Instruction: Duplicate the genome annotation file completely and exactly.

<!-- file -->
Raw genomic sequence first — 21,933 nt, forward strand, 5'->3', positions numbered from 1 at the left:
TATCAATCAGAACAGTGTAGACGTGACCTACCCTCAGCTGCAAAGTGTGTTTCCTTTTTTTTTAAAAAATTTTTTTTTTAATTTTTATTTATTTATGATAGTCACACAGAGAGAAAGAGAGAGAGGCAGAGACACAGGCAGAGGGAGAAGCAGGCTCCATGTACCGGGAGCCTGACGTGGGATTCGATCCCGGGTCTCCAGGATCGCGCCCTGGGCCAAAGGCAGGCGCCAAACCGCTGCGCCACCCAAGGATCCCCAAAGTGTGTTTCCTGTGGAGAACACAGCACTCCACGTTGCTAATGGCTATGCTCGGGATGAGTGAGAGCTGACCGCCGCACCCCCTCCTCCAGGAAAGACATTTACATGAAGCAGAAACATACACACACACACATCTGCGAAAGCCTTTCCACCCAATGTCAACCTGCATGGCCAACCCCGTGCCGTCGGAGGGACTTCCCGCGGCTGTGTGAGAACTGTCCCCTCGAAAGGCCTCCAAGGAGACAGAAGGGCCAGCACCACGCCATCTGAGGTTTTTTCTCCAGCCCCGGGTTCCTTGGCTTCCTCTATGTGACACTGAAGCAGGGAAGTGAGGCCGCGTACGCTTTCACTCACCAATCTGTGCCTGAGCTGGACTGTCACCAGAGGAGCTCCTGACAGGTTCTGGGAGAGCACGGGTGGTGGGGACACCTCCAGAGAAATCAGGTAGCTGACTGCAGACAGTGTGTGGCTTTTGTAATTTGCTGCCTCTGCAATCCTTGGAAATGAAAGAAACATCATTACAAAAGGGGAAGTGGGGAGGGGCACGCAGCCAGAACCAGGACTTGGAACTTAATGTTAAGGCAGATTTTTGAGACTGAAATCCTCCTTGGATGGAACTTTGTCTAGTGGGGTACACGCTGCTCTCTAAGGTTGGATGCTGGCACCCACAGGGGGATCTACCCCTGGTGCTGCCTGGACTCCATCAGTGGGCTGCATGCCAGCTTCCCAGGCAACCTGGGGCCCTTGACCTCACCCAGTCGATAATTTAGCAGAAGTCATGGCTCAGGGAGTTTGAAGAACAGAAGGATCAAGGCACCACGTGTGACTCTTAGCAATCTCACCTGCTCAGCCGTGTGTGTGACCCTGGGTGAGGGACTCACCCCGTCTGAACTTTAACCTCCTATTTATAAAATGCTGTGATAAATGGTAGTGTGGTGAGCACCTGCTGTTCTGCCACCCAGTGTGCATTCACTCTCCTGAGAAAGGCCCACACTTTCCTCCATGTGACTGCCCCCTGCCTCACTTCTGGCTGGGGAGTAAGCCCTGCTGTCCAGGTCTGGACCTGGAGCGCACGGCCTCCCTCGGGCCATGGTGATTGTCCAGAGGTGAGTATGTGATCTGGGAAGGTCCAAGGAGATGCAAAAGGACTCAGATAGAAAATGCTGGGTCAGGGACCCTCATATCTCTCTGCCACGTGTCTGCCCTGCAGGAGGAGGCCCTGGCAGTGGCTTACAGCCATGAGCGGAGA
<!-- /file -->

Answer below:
Raw genomic sequence first — 21,933 nt, forward strand, 5'->3', positions numbered from 1 at the left:
TATCAATCAGAACAGTGTAGACGTGACCTACCCTCAGCTGCAAAGTGTGTTTCCTTTTTTTTTAAAAAATTTTTTTTTTAATTTTTATTTATTTATGATAGTCACACAGAGAGAAAGAGAGAGAGGCAGAGACACAGGCAGAGGGAGAAGCAGGCTCCATGTACCGGGAGCCTGACGTGGGATTCGATCCCGGGTCTCCAGGATCGCGCCCTGGGCCAAAGGCAGGCGCCAAACCGCTGCGCCACCCAAGGATCCCCAAAGTGTGTTTCCTGTGGAGAACACAGCACTCCACGTTGCTAATGGCTATGCTCGGGATGAGTGAGAGCTGACCGCCGCACCCCCTCCTCCAGGAAAGACATTTACATGAAGCAGAAACATACACACACACACATCTGCGAAAGCCTTTCCACCCAATGTCAACCTGCATGGCCAACCCCGTGCCGTCGGAGGGACTTCCCGCGGCTGTGTGAGAACTGTCCCCTCGAAAGGCCTCCAAGGAGACAGAAGGGCCAGCACCACGCCATCTGAGGTTTTTTCTCCAGCCCCGGGTTCCTTGGCTTCCTCTATGTGACACTGAAGCAGGGAAGTGAGGCCGCGTACGCTTTCACTCACCAATCTGTGCCTGAGCTGGACTGTCACCAGAGGAGCTCCTGACAGGTTCTGGGAGAGCACGGGTGGTGGGGACACCTCCAGAGAAATCAGGTAGCTGACTGCAGACAGTGTGTGGCTTTTGTAATTTGCTGCCTCTGCAATCCTTGGAAATGAAAGAAACATCATTACAAAAGGGGAAGTGGGGAGGGGCACGCAGCCAGAACCAGGACTTGGAACTTAATGTTAAGGCAGATTTTTGAGACTGAAATCCTCCTTGGATGGAACTTTGTCTAGTGGGGTACACGCTGCTCTCTAAGGTTGGATGCTGGCACCCACAGGGGGATCTACCCCTGGTGCTGCCTGGACTCCATCAGTGGGCTGCATGCCAGCTTCCCAGGCAACCTGGGGCCCTTGACCTCACCCAGTCGATAATTTAGCAGAAGTCATGGCTCAGGGAGTTTGAAGAACAGAAGGATCAAGGCACCACGTGTGACTCTTAGCAATCTCACCTGCTCAGCCGTGTGTGTGACCCTGGGTGAGGGACTCACCCCGTCTGAACTTTAACCTCCTATTTATAAAATGCTGTGATAAATGGTAGTGTGGTGAGCACCTGCTGTTCTGCCACCCAGTGTGCATTCACTCTCCTGAGAAAGGCCCACACTTTCCTCCATGTGACTGCCCCCTGCCTCACTTCTGGCTGGGGAGTAAGCCCTGCTGTCCAGGTCTGGACCTGGAGCGCACGGCCTCCCTCGGGCCATGGTGATTGTCCAGAGGTGAGTATGTGATCTGGGAAGGTCCAAGGAGATGCAAAAGGACTCAGATAGAAAATGCTGGGTCAGGGACCCTCATATCTCTCTGCCACGTGTCTGCCCTGCAGGAGGAGGCCCTGGCAGTGGCTTACAGCCATGAGCGGAGA